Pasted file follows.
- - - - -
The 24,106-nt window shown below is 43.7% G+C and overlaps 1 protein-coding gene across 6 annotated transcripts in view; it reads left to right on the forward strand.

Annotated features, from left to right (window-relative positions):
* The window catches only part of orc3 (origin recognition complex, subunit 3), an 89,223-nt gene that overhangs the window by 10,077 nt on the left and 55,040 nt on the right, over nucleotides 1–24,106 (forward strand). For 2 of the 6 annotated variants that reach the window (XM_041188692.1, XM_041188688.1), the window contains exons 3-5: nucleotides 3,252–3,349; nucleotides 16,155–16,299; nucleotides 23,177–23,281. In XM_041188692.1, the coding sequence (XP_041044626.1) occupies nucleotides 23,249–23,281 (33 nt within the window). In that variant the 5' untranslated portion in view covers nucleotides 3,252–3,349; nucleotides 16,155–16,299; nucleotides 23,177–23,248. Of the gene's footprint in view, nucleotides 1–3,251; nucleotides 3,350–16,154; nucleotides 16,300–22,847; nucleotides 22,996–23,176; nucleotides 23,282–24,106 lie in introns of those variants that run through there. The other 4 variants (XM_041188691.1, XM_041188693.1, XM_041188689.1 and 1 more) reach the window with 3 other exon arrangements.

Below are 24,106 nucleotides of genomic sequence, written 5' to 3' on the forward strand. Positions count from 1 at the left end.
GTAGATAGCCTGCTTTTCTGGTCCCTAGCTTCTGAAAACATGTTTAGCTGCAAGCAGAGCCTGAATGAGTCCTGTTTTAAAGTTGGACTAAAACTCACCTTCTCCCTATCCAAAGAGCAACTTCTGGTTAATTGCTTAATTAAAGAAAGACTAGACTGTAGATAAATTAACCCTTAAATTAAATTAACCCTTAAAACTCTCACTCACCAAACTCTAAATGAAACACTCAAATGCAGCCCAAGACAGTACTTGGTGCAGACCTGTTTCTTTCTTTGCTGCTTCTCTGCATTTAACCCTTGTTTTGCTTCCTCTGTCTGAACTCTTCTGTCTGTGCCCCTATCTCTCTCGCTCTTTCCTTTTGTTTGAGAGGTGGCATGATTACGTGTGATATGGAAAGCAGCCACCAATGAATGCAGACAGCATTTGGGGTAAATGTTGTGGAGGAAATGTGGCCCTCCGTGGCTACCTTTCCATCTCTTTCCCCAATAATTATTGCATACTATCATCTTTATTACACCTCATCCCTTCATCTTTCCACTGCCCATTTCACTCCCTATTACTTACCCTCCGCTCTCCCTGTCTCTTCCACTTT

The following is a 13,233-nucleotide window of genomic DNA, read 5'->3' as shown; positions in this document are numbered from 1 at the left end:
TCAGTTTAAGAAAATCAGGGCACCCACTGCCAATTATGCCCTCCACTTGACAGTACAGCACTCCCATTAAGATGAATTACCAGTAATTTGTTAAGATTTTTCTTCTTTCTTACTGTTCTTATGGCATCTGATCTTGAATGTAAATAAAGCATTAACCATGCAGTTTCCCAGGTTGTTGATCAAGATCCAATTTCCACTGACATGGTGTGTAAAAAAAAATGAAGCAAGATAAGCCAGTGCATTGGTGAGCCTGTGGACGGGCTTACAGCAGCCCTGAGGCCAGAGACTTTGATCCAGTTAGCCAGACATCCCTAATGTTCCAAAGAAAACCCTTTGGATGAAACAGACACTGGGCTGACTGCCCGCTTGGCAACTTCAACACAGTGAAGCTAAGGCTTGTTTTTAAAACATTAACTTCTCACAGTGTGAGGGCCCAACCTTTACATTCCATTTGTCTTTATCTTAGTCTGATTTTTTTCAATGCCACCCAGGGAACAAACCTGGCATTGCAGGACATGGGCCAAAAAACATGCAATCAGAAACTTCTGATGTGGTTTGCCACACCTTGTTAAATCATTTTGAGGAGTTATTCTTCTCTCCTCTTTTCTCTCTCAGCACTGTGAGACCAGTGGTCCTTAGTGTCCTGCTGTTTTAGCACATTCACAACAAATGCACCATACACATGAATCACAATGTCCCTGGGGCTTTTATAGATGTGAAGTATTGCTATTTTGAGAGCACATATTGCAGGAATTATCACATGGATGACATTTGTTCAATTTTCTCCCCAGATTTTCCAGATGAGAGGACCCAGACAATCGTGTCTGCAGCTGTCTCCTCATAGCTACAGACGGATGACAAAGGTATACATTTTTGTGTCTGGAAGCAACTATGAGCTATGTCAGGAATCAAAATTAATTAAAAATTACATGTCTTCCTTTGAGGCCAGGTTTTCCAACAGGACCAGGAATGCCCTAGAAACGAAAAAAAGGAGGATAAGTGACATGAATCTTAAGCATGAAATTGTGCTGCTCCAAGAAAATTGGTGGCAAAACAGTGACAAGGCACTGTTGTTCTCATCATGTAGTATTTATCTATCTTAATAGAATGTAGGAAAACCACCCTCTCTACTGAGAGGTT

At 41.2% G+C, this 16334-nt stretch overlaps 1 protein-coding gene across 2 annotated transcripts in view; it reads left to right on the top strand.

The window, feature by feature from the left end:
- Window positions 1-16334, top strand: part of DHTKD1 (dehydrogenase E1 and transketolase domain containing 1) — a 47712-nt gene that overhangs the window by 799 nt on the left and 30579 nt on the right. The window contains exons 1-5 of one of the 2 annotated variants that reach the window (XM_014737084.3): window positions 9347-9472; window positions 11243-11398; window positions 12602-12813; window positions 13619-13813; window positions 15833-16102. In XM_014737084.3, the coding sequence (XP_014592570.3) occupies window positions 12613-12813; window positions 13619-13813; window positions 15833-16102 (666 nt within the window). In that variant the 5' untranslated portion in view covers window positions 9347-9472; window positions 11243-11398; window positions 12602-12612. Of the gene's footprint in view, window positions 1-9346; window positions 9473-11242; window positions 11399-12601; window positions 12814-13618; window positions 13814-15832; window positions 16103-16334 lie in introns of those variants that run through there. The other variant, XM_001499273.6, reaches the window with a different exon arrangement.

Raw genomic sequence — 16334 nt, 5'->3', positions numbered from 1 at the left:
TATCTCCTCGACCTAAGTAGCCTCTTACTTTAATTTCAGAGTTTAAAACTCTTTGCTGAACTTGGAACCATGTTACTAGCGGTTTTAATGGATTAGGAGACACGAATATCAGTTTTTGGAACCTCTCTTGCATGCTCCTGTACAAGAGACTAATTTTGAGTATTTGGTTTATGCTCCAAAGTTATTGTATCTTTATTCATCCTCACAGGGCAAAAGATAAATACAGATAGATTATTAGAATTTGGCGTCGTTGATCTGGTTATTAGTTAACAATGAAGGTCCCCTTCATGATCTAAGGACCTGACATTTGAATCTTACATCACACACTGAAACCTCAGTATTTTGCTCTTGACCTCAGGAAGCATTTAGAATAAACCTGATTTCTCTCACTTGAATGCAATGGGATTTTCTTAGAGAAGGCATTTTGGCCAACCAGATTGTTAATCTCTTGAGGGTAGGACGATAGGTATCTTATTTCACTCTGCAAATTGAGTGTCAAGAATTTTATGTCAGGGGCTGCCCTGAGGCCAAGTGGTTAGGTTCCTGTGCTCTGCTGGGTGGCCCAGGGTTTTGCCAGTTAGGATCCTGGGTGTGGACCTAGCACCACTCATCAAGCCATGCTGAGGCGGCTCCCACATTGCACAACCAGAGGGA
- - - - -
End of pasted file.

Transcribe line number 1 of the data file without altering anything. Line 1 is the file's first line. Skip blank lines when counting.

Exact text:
The 24,106-nt window shown below is 43.7% G+C and overlaps 1 protein-coding gene across 6 annotated transcripts in view; it reads left to right on the forward strand.